We usually open ourselves up more to people whose lives seem similar to ours than we do to people whose lives seem very different. We are drawn to others’ values, beliefs and actions because we “identify” with them, i.e., we recognize our own “identity” in the actions of the other.
This is true across class systems, politics, religion, organizational departments, and organizational levels. Think about it. The primitive tendency to distrust difference is so strong that we’ve created “diversity” education just to help us overcome it. And it’s still hard.
2. Outcome Alignment
We tend to trust others when our goals will be advanced by them advancing theirs (i.e., when our outcomes are positively interdependent). We tend to distrust people when their pursuit of their goals impedes our progress towards ours (i.e., when our outcomes are negatively interdependent).
This dynamic fosters “in-group” and “out-group” behavior in competitive sports and other win/lose games from which we often derive motivation and fun. In fact, identifying a “common enemy” is a rapid (but not the most productive) way to build a team. (See Leadership Skills: Don’t Rally the Team to Beat the “Enemy”)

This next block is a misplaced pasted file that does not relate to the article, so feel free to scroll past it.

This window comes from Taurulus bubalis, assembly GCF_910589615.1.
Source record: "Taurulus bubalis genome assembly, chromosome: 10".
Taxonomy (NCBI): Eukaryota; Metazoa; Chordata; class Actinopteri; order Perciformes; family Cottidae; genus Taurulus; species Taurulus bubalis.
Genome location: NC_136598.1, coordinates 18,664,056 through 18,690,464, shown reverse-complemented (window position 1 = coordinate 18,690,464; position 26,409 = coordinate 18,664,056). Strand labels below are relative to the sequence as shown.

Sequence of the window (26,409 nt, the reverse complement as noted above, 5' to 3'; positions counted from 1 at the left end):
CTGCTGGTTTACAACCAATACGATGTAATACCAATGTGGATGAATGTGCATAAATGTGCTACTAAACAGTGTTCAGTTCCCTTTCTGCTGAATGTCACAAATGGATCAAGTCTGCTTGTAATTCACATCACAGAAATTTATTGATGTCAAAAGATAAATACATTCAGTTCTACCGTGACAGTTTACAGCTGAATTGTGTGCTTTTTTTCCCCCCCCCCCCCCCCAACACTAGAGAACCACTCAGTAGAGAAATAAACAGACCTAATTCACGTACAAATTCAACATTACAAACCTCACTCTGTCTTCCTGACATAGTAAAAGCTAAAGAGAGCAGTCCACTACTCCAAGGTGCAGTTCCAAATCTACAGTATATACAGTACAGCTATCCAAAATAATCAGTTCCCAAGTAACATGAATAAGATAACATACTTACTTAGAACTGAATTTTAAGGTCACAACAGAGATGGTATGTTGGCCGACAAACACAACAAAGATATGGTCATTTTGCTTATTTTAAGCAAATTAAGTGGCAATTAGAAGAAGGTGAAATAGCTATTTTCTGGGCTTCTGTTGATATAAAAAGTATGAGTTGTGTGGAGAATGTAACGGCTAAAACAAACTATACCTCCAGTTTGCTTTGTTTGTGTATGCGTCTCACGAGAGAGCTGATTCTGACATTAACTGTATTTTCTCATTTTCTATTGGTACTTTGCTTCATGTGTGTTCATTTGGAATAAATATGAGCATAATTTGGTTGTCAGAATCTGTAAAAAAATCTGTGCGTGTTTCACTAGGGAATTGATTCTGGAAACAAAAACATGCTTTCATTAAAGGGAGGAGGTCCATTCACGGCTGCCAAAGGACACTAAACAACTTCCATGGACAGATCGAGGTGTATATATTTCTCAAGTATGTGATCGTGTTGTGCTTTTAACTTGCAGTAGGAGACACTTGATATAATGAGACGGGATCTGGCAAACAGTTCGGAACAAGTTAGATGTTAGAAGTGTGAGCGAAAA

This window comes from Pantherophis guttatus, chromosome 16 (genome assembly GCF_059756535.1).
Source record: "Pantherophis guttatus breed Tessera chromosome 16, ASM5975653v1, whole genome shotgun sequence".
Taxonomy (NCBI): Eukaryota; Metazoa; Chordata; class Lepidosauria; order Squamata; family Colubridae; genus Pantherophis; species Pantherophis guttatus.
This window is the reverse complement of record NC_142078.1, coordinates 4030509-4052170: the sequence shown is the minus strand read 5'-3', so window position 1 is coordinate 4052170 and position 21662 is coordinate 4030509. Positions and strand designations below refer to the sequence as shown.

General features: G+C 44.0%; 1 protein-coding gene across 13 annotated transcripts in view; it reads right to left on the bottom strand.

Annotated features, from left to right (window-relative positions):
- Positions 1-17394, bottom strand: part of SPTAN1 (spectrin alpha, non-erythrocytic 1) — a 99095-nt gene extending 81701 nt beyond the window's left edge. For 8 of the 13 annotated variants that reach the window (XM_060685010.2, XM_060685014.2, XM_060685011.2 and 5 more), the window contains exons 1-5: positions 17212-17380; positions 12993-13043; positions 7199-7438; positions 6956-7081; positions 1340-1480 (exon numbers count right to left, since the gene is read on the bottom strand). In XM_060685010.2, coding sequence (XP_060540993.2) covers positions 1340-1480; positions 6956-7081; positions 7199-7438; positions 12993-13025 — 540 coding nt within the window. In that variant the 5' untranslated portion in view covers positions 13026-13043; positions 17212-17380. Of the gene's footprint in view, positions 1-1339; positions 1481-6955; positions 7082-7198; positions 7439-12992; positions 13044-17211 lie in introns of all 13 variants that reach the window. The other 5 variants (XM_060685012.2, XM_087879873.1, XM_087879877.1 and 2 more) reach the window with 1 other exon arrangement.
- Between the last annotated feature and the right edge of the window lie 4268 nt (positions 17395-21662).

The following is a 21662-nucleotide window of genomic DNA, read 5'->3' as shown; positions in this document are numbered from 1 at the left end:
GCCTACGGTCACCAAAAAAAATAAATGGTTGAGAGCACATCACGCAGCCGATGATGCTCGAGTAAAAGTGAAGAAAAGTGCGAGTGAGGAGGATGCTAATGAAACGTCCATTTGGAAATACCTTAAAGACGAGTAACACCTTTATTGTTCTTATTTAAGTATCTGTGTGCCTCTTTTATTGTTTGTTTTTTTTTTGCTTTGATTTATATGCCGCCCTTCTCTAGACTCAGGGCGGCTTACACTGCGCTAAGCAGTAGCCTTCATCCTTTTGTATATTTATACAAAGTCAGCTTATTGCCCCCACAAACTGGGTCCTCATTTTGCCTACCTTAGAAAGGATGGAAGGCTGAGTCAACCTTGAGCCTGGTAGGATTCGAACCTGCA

We learn to trust people who keep their promises and who do what they say they’ll do. In other words, we assign credibility to people who can successfully predict their own behavior and do what they say they will do.
We have the greatest trust in people with whom we’ve had long relationships where integrity, respect, and confidence have been demonstrated repeatedly — and never violated.
If you need one, this is the best argument we know for only making agreements you intend to keep (See the formula for building trust here: Build Trust With These 4 Easy Steps to Fix Broken Agreements).
How much do YOU value building trust?
Review the queue of people you trust most in your life. Reflect on the components listed above: similarity, outcome alignment, and confidence. What role do each of these play in your trust of these people?
In which areas would you like to build more trust? How can focusing on these three components show you how to build yet more trust into the relationships?
Briefly describe the belief or mindset that would lower your fear and/or distrust of differences, of negative interdependence, and of low confidence.
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Christopher Avery, PhD, is a recognized authority on how individual and shared responsibility works in the mind and an advisor to leaders worldwide.
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